Caixin
Apr 28, 2017 05:19 AM
BUSINESS & TECH

Two Shared-Workspace Firms Merge Amid a Sector in Flux

Workspace operators URWork and Hongtai New Space announced Wednesday that they have signed a merger agreement with a market value of about 9 billion yuan. Above, employees work at a WeWork co-working space in Shanghai on Feb. 28. Photo: IC
Workspace operators URWork and Hongtai New Space announced Wednesday that they have signed a merger agreement with a market value of about 9 billion yuan. Above, employees work at a WeWork co-working space in Shanghai on Feb. 28. Photo: IC

(Beijing) — Two Chinese shared-workspace operators have merged, creating a new giant in an industry in which foreign competitors have arrived and amid a decline in the number of startups that such spaces host.

URWork and Hongtai New Space announced Wednesday that they have inked a merger agreement with a market value of about 9 billion yuan ($1.3 billion).

Both companies were established in 2015, offering co-working spaces and incubation programs for startups. URWork operates 78 offices in 20 cities in China and abroad, according to Sinovation Ventures. New Space has landed nearly 20 spaces in more than 10 cities, incubating almost 200 projects.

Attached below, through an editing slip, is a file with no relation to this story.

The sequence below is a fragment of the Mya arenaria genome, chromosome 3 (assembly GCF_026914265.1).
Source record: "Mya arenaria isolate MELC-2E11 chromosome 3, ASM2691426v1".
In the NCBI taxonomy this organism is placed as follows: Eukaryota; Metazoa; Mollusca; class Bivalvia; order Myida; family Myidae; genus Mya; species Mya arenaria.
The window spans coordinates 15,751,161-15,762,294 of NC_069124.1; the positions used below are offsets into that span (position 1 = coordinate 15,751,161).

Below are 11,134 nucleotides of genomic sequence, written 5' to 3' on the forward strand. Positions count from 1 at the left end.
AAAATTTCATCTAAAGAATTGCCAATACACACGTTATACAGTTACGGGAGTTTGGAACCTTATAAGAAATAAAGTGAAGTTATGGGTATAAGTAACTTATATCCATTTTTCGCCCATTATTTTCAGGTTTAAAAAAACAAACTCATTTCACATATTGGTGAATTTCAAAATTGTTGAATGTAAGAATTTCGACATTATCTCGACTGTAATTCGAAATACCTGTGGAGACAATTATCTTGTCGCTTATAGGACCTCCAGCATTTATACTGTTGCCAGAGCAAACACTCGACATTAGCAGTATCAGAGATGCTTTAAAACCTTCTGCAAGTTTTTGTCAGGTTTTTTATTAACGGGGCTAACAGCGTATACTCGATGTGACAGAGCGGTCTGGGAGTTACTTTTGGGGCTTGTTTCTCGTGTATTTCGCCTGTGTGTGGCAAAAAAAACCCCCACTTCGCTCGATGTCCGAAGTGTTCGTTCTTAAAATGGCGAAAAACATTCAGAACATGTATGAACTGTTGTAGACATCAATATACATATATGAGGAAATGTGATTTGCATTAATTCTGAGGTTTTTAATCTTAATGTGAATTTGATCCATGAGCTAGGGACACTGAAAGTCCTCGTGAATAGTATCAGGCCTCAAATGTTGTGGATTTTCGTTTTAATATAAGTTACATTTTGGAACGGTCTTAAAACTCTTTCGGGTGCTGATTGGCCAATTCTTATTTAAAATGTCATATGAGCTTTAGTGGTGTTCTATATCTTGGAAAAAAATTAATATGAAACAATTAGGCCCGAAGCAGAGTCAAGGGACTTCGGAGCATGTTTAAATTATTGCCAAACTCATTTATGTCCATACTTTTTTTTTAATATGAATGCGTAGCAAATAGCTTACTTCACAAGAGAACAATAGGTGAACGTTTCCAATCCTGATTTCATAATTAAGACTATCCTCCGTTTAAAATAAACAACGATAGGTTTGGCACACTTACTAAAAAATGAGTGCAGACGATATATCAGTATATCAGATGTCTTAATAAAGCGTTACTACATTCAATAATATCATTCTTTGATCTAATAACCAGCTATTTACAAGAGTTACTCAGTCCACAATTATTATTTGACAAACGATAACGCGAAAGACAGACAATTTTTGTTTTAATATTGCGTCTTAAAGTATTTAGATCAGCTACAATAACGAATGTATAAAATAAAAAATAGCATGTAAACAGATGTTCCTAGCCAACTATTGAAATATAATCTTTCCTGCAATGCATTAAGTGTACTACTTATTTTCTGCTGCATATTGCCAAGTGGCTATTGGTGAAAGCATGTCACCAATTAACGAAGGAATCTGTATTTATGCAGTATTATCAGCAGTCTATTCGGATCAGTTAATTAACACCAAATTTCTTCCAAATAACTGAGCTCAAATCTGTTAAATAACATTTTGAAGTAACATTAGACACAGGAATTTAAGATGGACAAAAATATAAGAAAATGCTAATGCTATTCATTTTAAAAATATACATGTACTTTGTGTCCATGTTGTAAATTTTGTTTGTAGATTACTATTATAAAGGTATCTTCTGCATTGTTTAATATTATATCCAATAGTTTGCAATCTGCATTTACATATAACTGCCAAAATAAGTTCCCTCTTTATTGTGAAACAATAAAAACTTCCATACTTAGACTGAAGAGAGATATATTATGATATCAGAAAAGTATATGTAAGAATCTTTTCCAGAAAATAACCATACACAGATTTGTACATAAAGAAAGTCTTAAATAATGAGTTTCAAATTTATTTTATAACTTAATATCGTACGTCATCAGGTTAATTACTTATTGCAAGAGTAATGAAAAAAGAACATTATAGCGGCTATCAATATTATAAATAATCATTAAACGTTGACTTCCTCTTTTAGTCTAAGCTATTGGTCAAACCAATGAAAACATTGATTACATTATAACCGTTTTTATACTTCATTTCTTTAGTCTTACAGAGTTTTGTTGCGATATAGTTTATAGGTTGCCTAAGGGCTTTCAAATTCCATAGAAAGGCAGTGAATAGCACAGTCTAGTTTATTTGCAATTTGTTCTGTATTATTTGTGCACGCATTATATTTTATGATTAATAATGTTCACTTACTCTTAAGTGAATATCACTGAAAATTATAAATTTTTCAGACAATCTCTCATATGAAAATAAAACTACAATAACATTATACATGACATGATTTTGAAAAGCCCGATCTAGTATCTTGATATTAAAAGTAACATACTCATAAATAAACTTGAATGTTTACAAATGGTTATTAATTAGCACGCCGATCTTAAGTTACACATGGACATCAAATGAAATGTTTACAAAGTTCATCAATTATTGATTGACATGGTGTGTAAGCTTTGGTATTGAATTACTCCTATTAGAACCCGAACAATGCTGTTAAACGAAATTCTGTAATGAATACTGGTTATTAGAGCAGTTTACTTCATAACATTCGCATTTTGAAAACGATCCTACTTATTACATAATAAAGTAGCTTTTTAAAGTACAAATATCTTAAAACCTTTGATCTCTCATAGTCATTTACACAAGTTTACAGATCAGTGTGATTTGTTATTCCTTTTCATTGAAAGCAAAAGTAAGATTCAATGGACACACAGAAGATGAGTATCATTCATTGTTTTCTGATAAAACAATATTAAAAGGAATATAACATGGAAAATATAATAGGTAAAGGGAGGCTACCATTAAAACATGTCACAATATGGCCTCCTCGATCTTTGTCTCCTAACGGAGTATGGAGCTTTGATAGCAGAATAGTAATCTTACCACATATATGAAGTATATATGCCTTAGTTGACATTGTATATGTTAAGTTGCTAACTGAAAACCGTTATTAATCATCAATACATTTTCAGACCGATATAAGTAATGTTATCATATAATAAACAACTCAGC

The new entity, still operating under both brands’ own names, will expand globally to 24 cities in 2017, including Singapore, New York and London, they said in a statement. Their footprints will extend to 35 cities in three years.

The deal comes as U.S. rival WeWork, which was valued at nearly $16 billion after its latest round of fundraising a year ago, recently moved into the China market. It now runs five offices in Shanghai and one in Beijing, where two more are set to open in the next few months.

In March, WeWork co-founder Miguel McKelvey said during his China visit that the company plans to offer co-working spaces and community services to more than 6,000 members in China.

Competition is intensifying, as other big names, such as Tencent Holdings Ltd., Amazon.com and JD.com, as well as universities, are all operating their own incubators, accelerators and shared workspaces. The number of incubators has jumped from 500 in 2005 to more than 2,000 in 2015, according to consultancy iiMedia.

However, profitability has been difficult amid the rapid emergence. A co-working space founder told Caixin that most spaces in China have not made substantial profits, relying on leasing offices, not incubator projects, to provide revenue.

“As investors have become less active, and the economy slows, numerous co-working spaces will collapse this year,” the founder said.

Particularly painful for the shared workspace firms has been the decline in the number of new startups.

During the third quarter of 2016, there was one new startup established each day, down from two per day a year before, according to data firm ITJuzi. In the first quarter of this year, startups obtained investments of 32.2 billion yuan, 25% lower than a year before, according to Beijing-based Zero2IPO Research Center.

Contact reporter Coco Feng (renkefeng@caixin.com)

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